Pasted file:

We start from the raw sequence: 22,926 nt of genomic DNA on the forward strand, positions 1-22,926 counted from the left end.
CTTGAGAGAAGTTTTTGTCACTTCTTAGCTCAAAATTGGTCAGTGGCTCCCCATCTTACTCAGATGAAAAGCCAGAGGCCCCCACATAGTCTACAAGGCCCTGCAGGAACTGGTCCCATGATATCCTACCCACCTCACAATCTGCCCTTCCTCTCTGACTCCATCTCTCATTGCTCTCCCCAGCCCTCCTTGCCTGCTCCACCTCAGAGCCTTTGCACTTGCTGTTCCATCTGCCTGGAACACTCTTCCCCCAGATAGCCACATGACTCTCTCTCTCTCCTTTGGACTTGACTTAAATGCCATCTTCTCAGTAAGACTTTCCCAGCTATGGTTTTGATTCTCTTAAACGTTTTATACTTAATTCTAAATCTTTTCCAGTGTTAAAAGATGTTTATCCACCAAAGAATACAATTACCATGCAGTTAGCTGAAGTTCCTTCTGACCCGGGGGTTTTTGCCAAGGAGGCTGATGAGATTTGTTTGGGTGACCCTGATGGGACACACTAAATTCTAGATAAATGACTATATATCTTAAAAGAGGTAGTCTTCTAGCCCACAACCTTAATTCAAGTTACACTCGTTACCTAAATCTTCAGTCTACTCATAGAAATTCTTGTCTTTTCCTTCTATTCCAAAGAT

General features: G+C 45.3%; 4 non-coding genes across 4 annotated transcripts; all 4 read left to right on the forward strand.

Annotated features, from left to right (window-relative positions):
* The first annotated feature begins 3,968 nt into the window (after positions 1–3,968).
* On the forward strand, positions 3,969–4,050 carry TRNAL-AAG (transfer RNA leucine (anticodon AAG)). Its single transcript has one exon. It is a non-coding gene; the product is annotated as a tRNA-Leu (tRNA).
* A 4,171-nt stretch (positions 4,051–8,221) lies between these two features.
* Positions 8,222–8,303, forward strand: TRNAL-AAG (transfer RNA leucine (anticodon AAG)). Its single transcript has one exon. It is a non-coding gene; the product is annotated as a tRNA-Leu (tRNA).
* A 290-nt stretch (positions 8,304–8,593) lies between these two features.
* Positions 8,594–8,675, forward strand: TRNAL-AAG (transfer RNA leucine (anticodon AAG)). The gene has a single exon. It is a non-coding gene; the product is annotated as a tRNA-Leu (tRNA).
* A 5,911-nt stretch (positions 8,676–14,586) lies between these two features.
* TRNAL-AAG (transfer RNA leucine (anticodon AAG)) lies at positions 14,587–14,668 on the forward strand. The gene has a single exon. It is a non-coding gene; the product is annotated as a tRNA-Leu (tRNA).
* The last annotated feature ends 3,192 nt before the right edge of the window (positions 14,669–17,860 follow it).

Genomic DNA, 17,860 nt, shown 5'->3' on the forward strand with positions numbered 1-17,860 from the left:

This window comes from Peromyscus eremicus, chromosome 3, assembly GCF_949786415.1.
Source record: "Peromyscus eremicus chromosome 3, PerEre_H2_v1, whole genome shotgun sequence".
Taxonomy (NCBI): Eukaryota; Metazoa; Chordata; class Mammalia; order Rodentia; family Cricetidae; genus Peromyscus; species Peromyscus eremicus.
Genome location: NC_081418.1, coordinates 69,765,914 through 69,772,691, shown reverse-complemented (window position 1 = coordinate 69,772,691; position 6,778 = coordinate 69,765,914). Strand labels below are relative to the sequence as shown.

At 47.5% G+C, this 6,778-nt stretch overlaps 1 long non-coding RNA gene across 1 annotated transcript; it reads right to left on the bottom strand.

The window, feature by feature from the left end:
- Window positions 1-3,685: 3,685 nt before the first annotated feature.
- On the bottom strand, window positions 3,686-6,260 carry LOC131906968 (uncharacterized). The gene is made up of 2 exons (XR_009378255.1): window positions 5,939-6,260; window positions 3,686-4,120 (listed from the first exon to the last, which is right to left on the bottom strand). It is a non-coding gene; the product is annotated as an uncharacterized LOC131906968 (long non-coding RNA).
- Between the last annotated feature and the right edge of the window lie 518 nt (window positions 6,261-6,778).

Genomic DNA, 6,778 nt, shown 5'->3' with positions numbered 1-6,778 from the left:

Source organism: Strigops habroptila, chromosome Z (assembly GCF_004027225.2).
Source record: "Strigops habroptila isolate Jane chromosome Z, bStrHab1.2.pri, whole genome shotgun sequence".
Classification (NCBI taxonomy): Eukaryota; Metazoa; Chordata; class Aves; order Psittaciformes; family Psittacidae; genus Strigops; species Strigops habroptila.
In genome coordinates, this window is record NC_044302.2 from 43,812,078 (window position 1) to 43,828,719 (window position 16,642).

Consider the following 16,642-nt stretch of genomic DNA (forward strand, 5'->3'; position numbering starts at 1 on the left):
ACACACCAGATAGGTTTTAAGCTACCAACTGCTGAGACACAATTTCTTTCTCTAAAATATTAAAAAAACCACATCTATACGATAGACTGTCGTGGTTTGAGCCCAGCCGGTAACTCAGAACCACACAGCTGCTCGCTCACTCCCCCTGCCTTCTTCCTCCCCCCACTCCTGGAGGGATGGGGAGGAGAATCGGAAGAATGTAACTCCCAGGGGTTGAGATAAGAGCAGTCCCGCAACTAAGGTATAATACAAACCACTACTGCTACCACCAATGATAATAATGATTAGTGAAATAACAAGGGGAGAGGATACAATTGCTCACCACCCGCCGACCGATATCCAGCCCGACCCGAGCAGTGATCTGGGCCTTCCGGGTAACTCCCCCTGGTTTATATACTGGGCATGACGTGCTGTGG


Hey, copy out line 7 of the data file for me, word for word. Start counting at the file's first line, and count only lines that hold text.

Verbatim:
* A 4,171-nt stretch (positions 4,051–8,221) lies between these two features.